If there’s one reason I hate not having cable other than not having HBO, it’s not having BBC America. And chief among the reasons I want BBC America is so that I can see Life on Mars, the time-traveling police procedural that combines two of my favorite tastes – cops and science fiction. (Although I hear that BBC America edits their episodes, so I should probably be complaining about not having a region free DVD player instead.) Life, about a 21st century cop transported back to 1973 Manchester, wrapped up its two-season run on the BBC last week, and Zap2It recently reported that a spin-off, also titled after a David Bowie song, is in the works. 

Ashes to Ashes will once again focus on a 21st cop partnered with Phillip Glenister’s DCI Gene Hunt, but there are enough changes for this to excite fans of the series: The cop will be female, Ashes will jump eight years to 1981, and will take place in London, where Hunt has transferred. Ashes is described by executive producer Jane Featherstone as “a touch of Moonlighting teamed with a measure of Miami Vice”, and is currently in pre-production. I haven’t even seen Life on Mars, and I’m already excited for this – if anything, the soundtrack should be spectacular. 


Author John Updike is one of the Great American Old Dude Authors (yes, I’m twelve), alongside Norman Mailer, Gore Vidal, and, until recently, Kurt Vonnegut (R.I.P.). His latest novel, Terrorist, was about a young boy pulled into a plot to blow up the Lincoln Tunnel and the race by his mother and a teacher to stop it. Sounds perfect for Lifetime, which has signed a deal to adapt the novel for an original movie. Sony Pictures Television optioned Terrorist, and the project has yet to find a writer or a director. I say get the guy who did Mother, May I Sleep With Danger? If he’s unavailable, get whoever wrote Stalking Back, Eye of the Stalker, or A Child Too Many. And is Valerie Bertinelli perfect for the mom? How about Patricia Richardson as the concerned teacher? I smell Emmys!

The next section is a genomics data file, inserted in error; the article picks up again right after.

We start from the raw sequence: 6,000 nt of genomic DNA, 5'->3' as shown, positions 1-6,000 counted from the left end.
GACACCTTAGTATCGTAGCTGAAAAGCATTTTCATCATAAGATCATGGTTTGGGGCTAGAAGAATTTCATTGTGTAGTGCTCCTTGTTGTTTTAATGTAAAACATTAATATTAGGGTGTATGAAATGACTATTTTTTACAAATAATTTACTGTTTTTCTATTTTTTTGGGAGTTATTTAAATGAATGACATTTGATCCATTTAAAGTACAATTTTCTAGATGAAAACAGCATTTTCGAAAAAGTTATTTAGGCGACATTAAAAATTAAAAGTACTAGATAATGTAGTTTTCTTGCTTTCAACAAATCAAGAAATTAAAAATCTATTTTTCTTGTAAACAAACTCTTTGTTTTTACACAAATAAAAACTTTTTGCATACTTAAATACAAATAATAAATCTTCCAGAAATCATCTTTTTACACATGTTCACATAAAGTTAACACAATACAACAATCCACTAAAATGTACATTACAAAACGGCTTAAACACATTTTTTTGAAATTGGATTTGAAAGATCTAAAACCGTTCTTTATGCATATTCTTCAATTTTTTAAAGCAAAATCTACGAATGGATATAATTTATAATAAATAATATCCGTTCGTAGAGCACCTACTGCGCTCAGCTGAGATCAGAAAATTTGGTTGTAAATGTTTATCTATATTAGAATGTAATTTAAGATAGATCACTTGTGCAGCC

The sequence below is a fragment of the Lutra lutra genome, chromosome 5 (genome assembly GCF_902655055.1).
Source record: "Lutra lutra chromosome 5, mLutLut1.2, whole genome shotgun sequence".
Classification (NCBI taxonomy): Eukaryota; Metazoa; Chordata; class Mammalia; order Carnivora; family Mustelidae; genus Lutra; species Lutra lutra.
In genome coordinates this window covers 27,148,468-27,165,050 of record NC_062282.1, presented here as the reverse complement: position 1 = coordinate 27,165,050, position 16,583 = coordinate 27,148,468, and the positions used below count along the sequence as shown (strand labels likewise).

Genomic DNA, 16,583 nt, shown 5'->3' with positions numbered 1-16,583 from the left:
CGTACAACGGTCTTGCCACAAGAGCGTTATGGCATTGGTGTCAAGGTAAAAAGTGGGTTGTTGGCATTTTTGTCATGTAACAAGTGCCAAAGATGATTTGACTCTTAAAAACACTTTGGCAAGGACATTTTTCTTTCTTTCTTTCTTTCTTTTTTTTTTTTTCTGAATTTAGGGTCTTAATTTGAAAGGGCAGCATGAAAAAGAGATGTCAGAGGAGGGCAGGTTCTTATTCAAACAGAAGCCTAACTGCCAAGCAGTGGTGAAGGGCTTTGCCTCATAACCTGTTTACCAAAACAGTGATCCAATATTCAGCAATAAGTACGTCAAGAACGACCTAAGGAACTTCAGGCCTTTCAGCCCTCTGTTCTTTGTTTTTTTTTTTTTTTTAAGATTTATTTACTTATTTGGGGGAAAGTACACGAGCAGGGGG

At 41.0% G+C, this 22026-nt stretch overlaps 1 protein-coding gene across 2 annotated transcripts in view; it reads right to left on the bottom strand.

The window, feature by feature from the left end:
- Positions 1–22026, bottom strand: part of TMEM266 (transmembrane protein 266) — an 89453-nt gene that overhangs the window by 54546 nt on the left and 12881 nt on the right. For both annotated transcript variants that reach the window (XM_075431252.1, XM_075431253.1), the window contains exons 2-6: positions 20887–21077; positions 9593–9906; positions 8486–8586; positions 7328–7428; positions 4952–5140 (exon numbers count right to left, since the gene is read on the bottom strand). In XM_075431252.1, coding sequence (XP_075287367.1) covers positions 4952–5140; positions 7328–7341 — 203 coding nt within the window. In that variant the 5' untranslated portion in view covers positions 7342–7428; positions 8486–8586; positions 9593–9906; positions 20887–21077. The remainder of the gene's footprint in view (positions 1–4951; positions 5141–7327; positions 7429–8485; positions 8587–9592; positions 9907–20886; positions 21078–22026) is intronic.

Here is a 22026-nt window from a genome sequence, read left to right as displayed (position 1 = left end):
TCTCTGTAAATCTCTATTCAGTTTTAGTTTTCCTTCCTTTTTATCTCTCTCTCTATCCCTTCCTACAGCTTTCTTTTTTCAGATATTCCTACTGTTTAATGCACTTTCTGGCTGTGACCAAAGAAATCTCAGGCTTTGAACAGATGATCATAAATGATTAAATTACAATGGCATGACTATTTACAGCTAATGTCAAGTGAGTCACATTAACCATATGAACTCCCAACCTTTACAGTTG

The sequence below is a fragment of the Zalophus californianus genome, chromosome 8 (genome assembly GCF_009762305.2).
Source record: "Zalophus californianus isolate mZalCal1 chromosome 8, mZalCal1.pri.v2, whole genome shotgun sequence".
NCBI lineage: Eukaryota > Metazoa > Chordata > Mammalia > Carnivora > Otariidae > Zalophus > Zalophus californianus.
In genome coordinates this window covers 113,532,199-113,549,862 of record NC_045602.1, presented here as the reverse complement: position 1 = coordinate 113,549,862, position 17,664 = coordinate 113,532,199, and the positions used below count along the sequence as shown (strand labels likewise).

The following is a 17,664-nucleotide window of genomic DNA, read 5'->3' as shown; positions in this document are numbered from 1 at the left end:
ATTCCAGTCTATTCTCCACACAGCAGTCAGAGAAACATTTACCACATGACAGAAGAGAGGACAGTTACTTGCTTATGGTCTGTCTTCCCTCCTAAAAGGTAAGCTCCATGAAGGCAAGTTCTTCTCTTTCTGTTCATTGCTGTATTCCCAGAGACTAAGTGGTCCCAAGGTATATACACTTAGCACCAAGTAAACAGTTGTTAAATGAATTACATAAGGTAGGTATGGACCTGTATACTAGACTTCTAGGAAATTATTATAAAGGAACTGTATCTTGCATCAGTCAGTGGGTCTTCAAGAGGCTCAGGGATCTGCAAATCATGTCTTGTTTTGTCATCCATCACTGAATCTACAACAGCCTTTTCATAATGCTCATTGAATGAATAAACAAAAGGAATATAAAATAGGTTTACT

Oh, NBC. You break my heart. You picked up 30 Rock recently and word on the street is you’re about to do the same with Friday Night Lights: Good. But then the “ever reliable” New York Post reports that you’re going to record your worst ratings in history this year, despite showing a profit overall. You’ve lost your cache as being able to attract the most affluent viewers – that’s ABC now – and you’re ranking fourth in the oh-so-coveted 18 to 49 demographic. While some of this certainly can be chalked up to the juggernaut of American Idol, the fact remains that Heroes is NBC’s one hit of the season, and that doesn’t even come back until April 23rd. To put this into perspective: The flagging fortunes of ABC and CBS were turned around by a couple new massive hits – CSI, Lost, Desperate Housewives. NBC needs at least three or four Grey’s Anatomy-sized successes when it comes to its shows in order to put it back on top. A tall order for any network. Still, I think NBC realizes that, given their fate over the past couple of years, they’re going to need some time to come back from this. Hence the new motto – “be best first, then be first” – that’s apparently making the rounds at the network. Let’s hope they stick to it. Oh, and NBC? Freaks and Geeks reunion movie. Make it happen.